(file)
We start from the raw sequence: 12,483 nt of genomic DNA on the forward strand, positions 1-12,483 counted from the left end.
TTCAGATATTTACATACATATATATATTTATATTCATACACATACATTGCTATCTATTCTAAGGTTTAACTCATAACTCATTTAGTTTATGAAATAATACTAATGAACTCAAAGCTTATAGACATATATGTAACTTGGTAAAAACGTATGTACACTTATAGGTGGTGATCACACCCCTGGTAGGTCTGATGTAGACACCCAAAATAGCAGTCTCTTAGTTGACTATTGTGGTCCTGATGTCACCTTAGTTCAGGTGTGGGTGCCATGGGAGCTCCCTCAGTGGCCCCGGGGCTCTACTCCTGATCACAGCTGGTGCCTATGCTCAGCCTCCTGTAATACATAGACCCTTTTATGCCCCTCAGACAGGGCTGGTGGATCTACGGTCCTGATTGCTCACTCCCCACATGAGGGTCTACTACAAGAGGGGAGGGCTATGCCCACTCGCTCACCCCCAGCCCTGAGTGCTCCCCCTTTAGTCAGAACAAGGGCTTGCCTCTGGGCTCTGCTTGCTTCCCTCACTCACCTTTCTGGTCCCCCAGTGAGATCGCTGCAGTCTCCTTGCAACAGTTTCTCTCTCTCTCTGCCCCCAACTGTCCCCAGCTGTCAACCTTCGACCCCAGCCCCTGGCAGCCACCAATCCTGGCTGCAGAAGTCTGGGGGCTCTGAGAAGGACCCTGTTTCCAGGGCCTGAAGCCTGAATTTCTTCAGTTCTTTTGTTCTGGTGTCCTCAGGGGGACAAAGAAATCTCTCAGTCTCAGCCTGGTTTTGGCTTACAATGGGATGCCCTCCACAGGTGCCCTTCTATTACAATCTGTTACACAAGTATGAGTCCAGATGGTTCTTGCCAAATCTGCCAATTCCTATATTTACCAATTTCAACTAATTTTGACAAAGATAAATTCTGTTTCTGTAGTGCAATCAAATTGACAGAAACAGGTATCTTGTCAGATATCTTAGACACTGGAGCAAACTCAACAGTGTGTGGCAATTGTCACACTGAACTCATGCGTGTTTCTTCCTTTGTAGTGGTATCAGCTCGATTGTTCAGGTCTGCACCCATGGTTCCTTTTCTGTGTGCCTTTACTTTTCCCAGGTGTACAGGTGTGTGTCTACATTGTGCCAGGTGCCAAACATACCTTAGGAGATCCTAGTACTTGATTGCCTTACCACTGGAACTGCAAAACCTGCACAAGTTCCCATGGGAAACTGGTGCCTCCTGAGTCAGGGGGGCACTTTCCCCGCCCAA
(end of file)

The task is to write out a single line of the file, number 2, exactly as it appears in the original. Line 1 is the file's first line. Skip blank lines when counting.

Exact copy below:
TTCAGATATTTACATACATATATATATTTATATTCATACACATACATTGCTATCTATTCTAAGGTTTAACTCATAACTCATTTAGTTTATGAAATAATACTAATGAACTCAAAGCTTATAGACATATATGTAACTTGGTAAAAACGTATGTACACTTATAGGTGGTGATCACACCCCTGGTAGGTCTGATGTAGACACCCAAAATAGCAGTCTCTTAGTTGACTATTGTGGTCCTGATGTCACCTTAGTTCAGGTGTGGGTGCCATGGGAGCTCCCTCAGTGGCCCCGGGGCTCTACTCCTGATCACAGCTGGTGCCTATGCTCAGCCTCCTGTAATACATAGACCCTTTTATGCCCCTCAGACAGGGCTGGTGGATCTACGGTCCTGATTGCTCACTCCCCACATGAGGGTCTACTACAAGAGGGGAGGGCTATGCCCACTCGCTCACCCCCAGCCCTGAGTGCTCCCCCTTTAGTCAGAACAAGGGCTTGCCTCTGGGCTCTGCTTGCTTCCCTCACTCACCTTTCTGGTCCCCCAGTGAGATCGCTGCAGTCTCCTTGCAACAGTTTCTCTCTCTCTCTGCCCCCAACTGTCCCCAGCTGTCAACCTTCGACCCCAGCCCCTGGCAGCCACCAATCCTGGCTGCAGAAGTCTGGGGGCTCTGAGAAGGACCCTGTTTCCAGGGCCTGAAGCCTGAATTTCTTCAGTTCTTTTGTTCTGGTGTCCTCAGGGGGACAAAGAAATCTCTCAGTCTCAGCCTGGTTTTGGCTTACAATGGGATGCCCTCCACAGGTGCCCTTCTATTACAATCTGTTACACAAGTATGAGTCCAGATGGTTCTTGCCAAATCTGCCAATTCCTATATTTACCAATTTCAACTAATTTTGACAAAGATAAATTCTGTTTCTGTAGTGCAATCAAATTGACAGAAACAGGTATCTTGTCAGATATCTTAGACACTGGAGCAAACTCAACAGTGTGTGGCAATTGTCACACTGAACTCATGCGTGTTTCTTCCTTTGTAGTGGTATCAGCTCGATTGTTCAGGTCTGCACCCATGGTTCCTTTTCTGTGTGCCTTTACTTTTCCCAGGTGTACAGGTGTGTGTCTACATTGTGCCAGGTGCCAAACATACCTTAGGAGATCCTAGTACTTGATTGCCTTACCACTGGAACTGCAAAACCTGCACAAGTTCCCATGGGAAACTGGTGCCTCCTGAGTCAGGGGGGCACTTTCCCCGCCCAA